Science Fair Project Encyclopedia
Nicholas II of Russia
Family background and early life
The son of Emperor Alexander III and his Empress Marie Feodorovna (born Princess Dagmar of Denmark), Nicholas was the grandson of Christian IX of Denmark through his mother, and of Emperor Alexander II through his father. Nicholas was seen as too soft by his hard, demanding father who, not anticipating his own premature death, did nothing to prepare his son for the crown. Nicholas fell in love with Princess Alix of Hesse and by Rhine, a granddaughter of Queen Victoria, but his father did not approve the match, hoping instead for a marriage with a princess of the House of Orleans, to consummate Russia's newfound alliance with the French Republic. Only when Alexander was on his death bed, fearing for the succession of the Romanov Dynasty, did he consent to the marriage of Nicholas to the German princess.
As Tsarevich, Nicholas did a fair amount of traveling, including a notable trip to the Far East which left him with a scar in his forehead. A crazed Japanese man had nearly killed him, but he was saved by the quick action of his cousin, Prince George of Greece. Nicholas returned to St. Petersburg with a bitter hatred of the Empire of the Rising Sun.
Nicholas becomes Tsar
Nicholas assumed the throne on November 1 1894, and soon thereafter married Princess Alix (thenceforth Empress Alexandra Feodorovna). They had five children: the Grand Duchesses Olga, Tatiana, Maria (or Marie) and Anastasia, and the Tsarevich Alexei. The title Tsar (or Czar), derived from the Roman title Caesar via the Byzantine form Kaisar, had been officially abolished in 1721 by Peter the Great, but it was informally used throughout Nicholas's reign.
At the festivities surrounding his 1895 coronation in Moscow several thousand people were trampled to death trying to get presents from the new Emperor. Nicholas learned of the catastrophe later that day and wished to cancel all later festivities, but was persuaded not to by relatives and advisors. Many saw the deaths as a bad omen. Nicholas had been poorly prepared to rule after his father's early death. His engagement to Princess Alix only slightly preceded his father's death, and his wedding came very shortly after the funeral. Nicholas soon faced the task of being autocrat of Russia in a time of major turmoil.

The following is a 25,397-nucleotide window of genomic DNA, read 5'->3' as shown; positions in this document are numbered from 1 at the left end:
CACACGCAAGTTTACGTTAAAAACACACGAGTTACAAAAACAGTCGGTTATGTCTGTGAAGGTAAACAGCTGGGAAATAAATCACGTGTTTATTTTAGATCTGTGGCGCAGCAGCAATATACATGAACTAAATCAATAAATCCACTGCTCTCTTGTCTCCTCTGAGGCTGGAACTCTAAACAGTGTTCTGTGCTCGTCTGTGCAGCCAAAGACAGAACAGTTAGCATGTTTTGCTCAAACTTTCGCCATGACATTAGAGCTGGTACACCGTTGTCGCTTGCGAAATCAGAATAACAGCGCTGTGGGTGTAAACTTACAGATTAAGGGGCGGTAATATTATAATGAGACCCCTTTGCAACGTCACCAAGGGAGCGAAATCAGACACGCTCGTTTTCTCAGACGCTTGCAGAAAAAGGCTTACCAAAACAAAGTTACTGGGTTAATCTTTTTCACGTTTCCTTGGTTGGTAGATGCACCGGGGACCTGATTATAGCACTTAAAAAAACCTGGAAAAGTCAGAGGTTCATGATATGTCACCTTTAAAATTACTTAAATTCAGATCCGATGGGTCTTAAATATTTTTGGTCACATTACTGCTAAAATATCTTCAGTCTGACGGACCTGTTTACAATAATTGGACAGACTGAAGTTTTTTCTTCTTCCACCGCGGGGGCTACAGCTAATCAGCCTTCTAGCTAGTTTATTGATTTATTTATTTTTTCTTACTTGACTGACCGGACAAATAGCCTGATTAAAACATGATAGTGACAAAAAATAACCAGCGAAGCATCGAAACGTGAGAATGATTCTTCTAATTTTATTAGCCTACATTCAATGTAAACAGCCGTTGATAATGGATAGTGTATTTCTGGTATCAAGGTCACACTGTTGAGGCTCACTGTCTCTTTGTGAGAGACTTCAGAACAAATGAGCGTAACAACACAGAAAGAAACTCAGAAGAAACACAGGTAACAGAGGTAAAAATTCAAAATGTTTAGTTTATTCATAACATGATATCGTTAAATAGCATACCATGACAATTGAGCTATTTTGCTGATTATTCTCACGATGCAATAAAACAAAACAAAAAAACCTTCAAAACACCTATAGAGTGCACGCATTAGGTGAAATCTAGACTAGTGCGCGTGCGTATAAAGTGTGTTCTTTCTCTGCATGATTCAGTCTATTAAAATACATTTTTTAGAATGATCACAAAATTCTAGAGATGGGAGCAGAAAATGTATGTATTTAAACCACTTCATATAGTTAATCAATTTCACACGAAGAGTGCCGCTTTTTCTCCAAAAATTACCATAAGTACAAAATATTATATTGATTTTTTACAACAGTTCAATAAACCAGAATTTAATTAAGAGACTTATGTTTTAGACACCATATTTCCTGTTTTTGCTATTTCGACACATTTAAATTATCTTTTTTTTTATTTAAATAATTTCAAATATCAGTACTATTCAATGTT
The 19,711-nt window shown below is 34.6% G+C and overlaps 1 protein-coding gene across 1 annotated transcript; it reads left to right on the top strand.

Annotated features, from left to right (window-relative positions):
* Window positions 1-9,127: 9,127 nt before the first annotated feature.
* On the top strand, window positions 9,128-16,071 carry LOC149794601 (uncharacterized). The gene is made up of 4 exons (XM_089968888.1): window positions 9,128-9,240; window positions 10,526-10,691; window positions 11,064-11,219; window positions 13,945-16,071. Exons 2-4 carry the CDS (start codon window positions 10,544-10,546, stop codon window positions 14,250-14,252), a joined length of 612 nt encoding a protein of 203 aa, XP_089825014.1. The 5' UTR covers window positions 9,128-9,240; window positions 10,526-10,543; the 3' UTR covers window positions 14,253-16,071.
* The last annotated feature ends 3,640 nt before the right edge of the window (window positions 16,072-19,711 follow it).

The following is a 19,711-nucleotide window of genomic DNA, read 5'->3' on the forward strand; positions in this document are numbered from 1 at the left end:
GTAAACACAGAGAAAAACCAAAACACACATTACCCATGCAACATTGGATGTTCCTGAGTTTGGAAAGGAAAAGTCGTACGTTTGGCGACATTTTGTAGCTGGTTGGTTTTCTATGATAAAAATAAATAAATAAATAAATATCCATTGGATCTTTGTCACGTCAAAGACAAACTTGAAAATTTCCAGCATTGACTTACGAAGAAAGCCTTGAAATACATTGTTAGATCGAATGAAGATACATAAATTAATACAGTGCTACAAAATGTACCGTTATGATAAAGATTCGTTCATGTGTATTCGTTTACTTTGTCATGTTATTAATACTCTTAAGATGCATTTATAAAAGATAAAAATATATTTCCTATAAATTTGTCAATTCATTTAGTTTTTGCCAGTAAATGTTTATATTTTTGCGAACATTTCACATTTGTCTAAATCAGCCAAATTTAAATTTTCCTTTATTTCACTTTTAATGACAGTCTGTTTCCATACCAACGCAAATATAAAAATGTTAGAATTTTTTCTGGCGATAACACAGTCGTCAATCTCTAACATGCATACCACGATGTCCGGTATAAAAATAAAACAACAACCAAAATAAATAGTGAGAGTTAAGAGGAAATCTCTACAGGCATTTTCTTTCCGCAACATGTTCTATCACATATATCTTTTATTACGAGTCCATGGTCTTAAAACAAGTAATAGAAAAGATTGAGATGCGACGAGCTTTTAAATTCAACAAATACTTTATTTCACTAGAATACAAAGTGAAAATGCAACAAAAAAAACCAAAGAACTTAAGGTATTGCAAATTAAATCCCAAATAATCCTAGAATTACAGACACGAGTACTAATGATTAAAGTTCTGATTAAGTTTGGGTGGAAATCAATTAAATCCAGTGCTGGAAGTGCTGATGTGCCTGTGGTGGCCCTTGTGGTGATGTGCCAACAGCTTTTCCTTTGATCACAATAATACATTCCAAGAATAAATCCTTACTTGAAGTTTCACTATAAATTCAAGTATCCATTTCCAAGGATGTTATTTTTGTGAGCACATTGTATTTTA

He relied heavily on the advice of his uncles, the Grand Dukes (brothers of the late Alexander III), and also on his and his wife's cousin, Kaiser Wilhelm. This advice was often more in the interests of "Cousin Willy", who hoped to prevent closer relations between Russia and Britain and with France, than of Nicholas. An ill-conceived war with Japan (1904–1905) cost Russia dearly, and fear of a wider conflagration contributed to the very Anglo-Russian Entente which Wilhelm feared.
In addition to the tense international situation, Nicholas faced domestic difficulties. His grandfather, Tsar Alexander II, had been assassinated by a bomb set by revolutionaries, even though he had done much to improve the situation in his country. The revolutionaries were bent not on achieving power through the existing regime, but by toppling it altogether. As a child, Nicholas and with his family had survived an assassination attempt by a bomb on a train. Defeat by Japan emboldened the internal opponents of his regime, unleashing the Russian Revolution of 1905, during which organized strikes and local uprisings forced Nicholas to concede an indirectly-elected national assembly, or Duma, in the October Manifesto.
Nicholas as quasi-constitutional monarch
Nicholas' relations with the new Duma were not good. The First Duma, with a majority of Kadets, almost immediately came into conflict with him. Nicholas fired his relatively liberal prime minister, Sergei Witte, and dissolved the Duma. After the second Duma resulted in similar problems, new prime minister Pyotr Stolypin unilaterally dissolved it, and changed the electoral laws to allow for more conservative future Dumas, to be dominated by the liberal-conservative Octobrist Party of Alexander Guchkov . Stolypin, a skillful politician, had ambitious plans for reform. These included making loan available to the lower classes to enable them to buy land, with the intent of forming a farming class loyal to the crown. His plans were undercut by conservatives at court who had more influence with the Emperor. By the time of Stolypin's assassination by an anarchist (and police informant) in 1911, he and the Emperor were barely on speaking terms, and his fall was widely foreseen.
Tsarevich Alexei's illness